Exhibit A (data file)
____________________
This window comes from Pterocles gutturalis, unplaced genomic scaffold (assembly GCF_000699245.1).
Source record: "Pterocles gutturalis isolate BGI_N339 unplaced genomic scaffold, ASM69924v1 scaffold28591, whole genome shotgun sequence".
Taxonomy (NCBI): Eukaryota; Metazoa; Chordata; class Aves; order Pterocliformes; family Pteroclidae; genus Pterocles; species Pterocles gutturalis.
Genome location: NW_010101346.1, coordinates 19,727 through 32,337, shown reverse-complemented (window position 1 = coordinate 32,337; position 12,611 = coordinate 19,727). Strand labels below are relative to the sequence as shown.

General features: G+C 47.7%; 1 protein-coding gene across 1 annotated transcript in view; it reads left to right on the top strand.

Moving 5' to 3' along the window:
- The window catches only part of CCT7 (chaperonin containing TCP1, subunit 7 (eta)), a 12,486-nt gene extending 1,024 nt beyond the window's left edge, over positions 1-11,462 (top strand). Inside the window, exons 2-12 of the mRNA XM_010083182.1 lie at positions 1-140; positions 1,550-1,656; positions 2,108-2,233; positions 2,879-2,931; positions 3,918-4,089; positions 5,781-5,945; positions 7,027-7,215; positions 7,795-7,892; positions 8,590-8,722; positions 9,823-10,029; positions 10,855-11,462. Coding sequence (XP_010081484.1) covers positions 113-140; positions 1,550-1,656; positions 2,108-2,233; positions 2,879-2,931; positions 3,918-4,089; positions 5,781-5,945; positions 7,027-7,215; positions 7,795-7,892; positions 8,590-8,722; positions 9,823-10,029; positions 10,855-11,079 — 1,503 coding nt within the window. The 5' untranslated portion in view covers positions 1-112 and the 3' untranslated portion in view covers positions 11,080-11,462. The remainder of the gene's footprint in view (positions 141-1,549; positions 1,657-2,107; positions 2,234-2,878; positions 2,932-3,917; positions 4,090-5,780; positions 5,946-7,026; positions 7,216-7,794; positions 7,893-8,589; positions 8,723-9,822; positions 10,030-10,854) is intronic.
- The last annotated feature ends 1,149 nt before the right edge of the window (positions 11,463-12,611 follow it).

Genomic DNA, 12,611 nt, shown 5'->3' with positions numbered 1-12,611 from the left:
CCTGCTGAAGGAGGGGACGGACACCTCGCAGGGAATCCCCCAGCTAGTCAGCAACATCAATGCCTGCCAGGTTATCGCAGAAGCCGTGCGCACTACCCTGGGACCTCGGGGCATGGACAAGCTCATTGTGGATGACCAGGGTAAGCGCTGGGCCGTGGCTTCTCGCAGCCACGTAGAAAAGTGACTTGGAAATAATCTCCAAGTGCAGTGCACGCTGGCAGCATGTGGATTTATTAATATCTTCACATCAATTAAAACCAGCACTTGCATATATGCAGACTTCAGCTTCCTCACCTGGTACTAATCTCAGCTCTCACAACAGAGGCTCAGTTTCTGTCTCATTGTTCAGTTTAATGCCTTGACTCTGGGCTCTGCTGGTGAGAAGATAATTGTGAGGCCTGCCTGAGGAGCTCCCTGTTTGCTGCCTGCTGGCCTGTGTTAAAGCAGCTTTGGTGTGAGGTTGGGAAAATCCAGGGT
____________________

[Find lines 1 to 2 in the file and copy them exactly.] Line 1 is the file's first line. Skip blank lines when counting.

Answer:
This window comes from Pterocles gutturalis, unplaced genomic scaffold (assembly GCF_000699245.1).
Source record: "Pterocles gutturalis isolate BGI_N339 unplaced genomic scaffold, ASM69924v1 scaffold28591, whole genome shotgun sequence".